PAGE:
Bodega Red Potatoes, a local heirloom once on the brink of extinction, will be commercially available to the public this month for what is likely the first time in decades, if not more than a century.

“The potato is available. Now that we are going to be expanding the coverage, there will be substantially more seed potatoes available to farmers for next year. Local restaurants that care about using local ingredients should ask about the potato,” said Elissa Rubin-Mahon, who helped spearhead the potato’s return. “That to me is important. Because what we want to do is we want it to become a viable agricultural product in the area and in our region, and it’s not going to happen unless people eat it and buy it.”

Local farms in the north and West County — including Bernier Farms, HomeFarm, Front Porch Farm, DaVero, Tierra Vegetables, Strong Arm Farm, and First Light Farm — purchased Bodega Red seed potato through Slow Food Sonoma County North back in March. Since then, potato plants have flourished in local fields.

“We put 100 pounds in ... and so far it looks really good,” said Nathan Boone, co-owner of First Light Farm. “The seed is very vigorous, the plants are vigorous. We cut the seed pretty big so we’d be sure to have healthy plants. We look at yield and we look at how it stores, and of course how it tastes.”

Boone noted that he hopes to have between 500 and 1,000 pounds for sale this October and November and will likely sell most of it to other farmers and gardeners for seed and keep some if it as seed for next year if it performs well in his fields.

Wayne James of Tierra Vegetables purchased 20 pounds of seed potato and had a similar plan.

“I’m basically growing my own seed. I need 100 to 200 pounds of seed to plant a reasonable amount. They look really good ... they seem very healthy and vigorous,” James said. “I planted them late, I’m going to harvest them late. I want to save them all the way through until next spring so I want to late-harvest the seed.”

James noted that he might have just a few potatoes for sale on a select basis.

“I may have a very, very, very few. I’m going to eat a couple and see how they taste, I may offer them to a few customers to see how they like them,” he said.

Heidi Hermann of Strong Arm Farm hopes to bring Bodega Red Potatoes to the Healdsburg Farmers Market in August.

“We’re growing them, about 50 seeds ... and they’re looking great, really strong plants. They’re just about to bloom, I think we’ll harvest mid-August, but they’ll tell us. They seem more vigorous than other varieties we chose,” Hermann said.

Bernier Farms plans to harvest some Bodega Red potatoes as new potatoes in July, and will be selling them at the Healdsburg and Santa Rosa Original Certified Farmers markets as well as to local restaurants.

Having Bodega Red Potatoes available for purchase at local farmers markets and restaurants would have been impossible just a few years ago. The Sonoma County heirloom crop had all but disappeared when five potatoes were donated anonymously to the director of the Bodega Land Trust.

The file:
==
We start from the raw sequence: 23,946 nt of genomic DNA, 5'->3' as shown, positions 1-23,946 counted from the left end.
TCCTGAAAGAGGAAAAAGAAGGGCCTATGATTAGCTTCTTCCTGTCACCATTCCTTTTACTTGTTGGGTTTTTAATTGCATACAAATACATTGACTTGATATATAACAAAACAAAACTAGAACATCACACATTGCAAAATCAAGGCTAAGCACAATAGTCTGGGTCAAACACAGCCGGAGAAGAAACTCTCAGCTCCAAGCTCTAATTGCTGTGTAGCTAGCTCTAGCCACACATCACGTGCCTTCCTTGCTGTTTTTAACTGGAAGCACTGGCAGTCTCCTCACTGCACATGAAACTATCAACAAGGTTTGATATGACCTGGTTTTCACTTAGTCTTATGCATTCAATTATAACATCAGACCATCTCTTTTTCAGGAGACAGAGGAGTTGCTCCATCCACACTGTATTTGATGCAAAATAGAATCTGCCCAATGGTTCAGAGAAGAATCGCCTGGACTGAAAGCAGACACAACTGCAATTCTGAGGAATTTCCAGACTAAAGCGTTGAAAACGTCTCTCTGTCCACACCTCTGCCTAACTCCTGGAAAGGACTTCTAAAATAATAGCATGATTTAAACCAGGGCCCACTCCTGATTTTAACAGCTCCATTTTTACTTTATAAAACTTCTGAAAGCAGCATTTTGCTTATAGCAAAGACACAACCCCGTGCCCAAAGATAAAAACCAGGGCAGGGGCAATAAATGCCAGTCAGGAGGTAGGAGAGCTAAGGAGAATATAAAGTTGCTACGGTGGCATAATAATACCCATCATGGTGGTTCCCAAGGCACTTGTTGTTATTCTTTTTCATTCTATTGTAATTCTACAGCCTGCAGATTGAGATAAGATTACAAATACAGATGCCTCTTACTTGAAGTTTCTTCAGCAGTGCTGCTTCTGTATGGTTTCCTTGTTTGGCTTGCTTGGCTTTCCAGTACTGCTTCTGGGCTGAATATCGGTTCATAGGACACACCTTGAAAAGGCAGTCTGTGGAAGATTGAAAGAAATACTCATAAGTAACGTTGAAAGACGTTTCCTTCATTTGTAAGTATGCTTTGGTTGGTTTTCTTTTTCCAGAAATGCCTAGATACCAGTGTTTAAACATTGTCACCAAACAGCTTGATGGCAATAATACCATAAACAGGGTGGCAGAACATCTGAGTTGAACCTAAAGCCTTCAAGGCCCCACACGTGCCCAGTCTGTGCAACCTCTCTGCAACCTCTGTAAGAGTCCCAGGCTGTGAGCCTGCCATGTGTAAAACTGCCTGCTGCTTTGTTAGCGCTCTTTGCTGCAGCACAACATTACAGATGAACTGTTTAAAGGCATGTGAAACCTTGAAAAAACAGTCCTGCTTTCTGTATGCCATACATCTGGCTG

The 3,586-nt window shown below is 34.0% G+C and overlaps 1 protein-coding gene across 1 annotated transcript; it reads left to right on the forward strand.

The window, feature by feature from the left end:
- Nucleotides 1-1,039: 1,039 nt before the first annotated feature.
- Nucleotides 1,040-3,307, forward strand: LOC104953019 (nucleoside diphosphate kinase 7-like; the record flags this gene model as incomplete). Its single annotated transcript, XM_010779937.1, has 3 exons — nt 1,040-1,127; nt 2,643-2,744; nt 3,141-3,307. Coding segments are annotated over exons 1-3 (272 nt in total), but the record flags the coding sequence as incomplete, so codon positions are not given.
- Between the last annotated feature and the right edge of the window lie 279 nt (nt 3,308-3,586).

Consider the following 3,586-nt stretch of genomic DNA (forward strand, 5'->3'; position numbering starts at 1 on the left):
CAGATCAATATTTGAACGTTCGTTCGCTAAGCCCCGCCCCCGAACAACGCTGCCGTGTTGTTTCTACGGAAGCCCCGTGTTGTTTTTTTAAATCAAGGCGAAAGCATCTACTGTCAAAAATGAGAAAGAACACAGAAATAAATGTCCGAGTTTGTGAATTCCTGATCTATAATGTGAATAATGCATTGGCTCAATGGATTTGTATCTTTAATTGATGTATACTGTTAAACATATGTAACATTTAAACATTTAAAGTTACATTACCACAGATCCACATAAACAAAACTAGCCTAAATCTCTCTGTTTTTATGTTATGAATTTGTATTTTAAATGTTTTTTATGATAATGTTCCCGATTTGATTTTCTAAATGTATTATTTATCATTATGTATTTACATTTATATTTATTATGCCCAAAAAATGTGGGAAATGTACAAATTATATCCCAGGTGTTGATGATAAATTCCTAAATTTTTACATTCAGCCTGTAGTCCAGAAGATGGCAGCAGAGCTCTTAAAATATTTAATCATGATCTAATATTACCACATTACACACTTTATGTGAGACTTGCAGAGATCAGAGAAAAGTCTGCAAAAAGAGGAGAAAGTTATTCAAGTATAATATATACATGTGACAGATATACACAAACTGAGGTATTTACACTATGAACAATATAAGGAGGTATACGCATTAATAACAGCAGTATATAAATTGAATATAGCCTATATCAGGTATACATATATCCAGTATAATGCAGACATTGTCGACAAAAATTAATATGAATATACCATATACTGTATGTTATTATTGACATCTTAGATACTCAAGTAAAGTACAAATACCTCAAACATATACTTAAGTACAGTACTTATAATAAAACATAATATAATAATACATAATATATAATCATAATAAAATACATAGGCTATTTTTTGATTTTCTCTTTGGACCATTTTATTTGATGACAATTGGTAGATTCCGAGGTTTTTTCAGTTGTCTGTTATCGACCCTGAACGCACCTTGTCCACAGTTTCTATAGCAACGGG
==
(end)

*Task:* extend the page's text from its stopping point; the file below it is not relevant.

The Bodega Red has a long history in coastal Sonoma County.

“Local legends alternately say that a South American sailor jumped ship with the potato and began to grow it. Another states that it came sewn into the hem of a soon-to-be Latin American bride of a Bodega Bay landowner. However it arrived, the potato flourished,” wrote Slow Food member Rubin-Mahon in a paper summarizing the history of the potato.

Rubin-Mahon’s research suggests that Sonoma County’s first cash crop was potatoes — and that, even more surprisingly, the county grew the most potatoes in all of California in the 1850s. She estimates that 60,000 sacks were shipped from Bodega Bay to San Francisco annually, feeding San Franciscans and forty-niners as far afield as the Sierra Nevada mountains.

But when Rubin-Mahon put feelers out into the local community to try to find someone still growing these heritage potatoes, she hit roadblocks.

“I went into the phone book and found who the old families were, and I talked to them about the potato. Nobody would come forward with anything. ... I think it was basically because I was considered a foreigner as far as the old families were concerned,” Rubin-Mahon said.

But another potato crusader, Abigail Meyers, had better luck.

“A friend of mine through Slow Food knew Abigail Meyers, who was then the director of Bodega Land Trust ... She put the word out and a family member came forward anonymously because the family really did not want to release the potato,” Rubin-Mahon recalled.

That anonymous donor provided five small potatoes, about the size of ones pinky finger. Meyers grew them out to create more. Eventually, the potatoes made their way to a seed company, Pure Potato, which was able to produce a virus-free strain in quantity for local farmers — the start for this year’s inaugural commercial harvest, the fruits (or, more accurately, tubers) of which will be available to local consumers this month.

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